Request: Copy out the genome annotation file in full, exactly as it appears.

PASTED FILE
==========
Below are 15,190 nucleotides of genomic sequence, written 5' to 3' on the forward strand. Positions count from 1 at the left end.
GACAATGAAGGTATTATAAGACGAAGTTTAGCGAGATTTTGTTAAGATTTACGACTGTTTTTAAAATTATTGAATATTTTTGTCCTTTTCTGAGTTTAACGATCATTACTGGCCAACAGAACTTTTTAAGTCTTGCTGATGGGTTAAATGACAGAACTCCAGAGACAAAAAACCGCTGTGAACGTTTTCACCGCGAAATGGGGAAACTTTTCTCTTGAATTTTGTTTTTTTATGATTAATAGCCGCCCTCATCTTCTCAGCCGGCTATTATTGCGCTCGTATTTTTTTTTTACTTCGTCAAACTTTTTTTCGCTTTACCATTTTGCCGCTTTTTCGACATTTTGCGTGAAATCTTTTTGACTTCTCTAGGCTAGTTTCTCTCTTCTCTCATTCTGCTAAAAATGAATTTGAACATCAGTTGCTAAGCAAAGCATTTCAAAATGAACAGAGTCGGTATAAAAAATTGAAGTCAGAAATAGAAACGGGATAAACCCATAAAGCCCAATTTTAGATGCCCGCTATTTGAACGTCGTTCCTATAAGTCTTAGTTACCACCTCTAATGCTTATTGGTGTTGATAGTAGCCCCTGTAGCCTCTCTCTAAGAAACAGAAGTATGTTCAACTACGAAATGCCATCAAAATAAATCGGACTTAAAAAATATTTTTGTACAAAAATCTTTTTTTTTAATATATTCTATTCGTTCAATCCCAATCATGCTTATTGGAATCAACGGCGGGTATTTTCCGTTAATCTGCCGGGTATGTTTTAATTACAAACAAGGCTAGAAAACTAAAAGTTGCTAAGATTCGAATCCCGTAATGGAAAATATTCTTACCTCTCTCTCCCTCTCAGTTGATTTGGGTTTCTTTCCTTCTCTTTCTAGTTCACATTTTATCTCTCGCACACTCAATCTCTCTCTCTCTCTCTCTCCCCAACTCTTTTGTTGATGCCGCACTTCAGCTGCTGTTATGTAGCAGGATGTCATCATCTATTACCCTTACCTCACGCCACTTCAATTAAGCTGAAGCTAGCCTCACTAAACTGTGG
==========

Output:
Below are 15,190 nucleotides of genomic sequence, written 5' to 3' on the forward strand. Positions count from 1 at the left end.
GACAATGAAGGTATTATAAGACGAAGTTTAGCGAGATTTTGTTAAGATTTACGACTGTTTTTAAAATTATTGAATATTTTTGTCCTTTTCTGAGTTTAACGATCATTACTGGCCAACAGAACTTTTTAAGTCTTGCTGATGGGTTAAATGACAGAACTCCAGAGACAAAAAACCGCTGTGAACGTTTTCACCGCGAAATGGGGAAACTTTTCTCTTGAATTTTGTTTTTTTATGATTAATAGCCGCCCTCATCTTCTCAGCCGGCTATTATTGCGCTCGTATTTTTTTTTTACTTCGTCAAACTTTTTTTCGCTTTACCATTTTGCCGCTTTTTCGACATTTTGCGTGAAATCTTTTTGACTTCTCTAGGCTAGTTTCTCTCTTCTCTCATTCTGCTAAAAATGAATTTGAACATCAGTTGCTAAGCAAAGCATTTCAAAATGAACAGAGTCGGTATAAAAAATTGAAGTCAGAAATAGAAACGGGATAAACCCATAAAGCCCAATTTTAGATGCCCGCTATTTGAACGTCGTTCCTATAAGTCTTAGTTACCACCTCTAATGCTTATTGGTGTTGATAGTAGCCCCTGTAGCCTCTCTCTAAGAAACAGAAGTATGTTCAACTACGAAATGCCATCAAAATAAATCGGACTTAAAAAATATTTTTGTACAAAAATCTTTTTTTTTAATATATTCTATTCGTTCAATCCCAATCATGCTTATTGGAATCAACGGCGGGTATTTTCCGTTAATCTGCCGGGTATGTTTTAATTACAAACAAGGCTAGAAAACTAAAAGTTGCTAAGATTCGAATCCCGTAATGGAAAATATTCTTACCTCTCTCTCCCTCTCAGTTGATTTGGGTTTCTTTCCTTCTCTTTCTAGTTCACATTTTATCTCTCGCACACTCAATCTCTCTCTCTCTCTCTCTCCCCAACTCTTTTGTTGATGCCGCACTTCAGCTGCTGTTATGTAGCAGGATGTCATCATCTATTACCCTTACCTCACGCCACTTCAATTAAGCTGAAGCTAGCCTCACTAAACTGTGG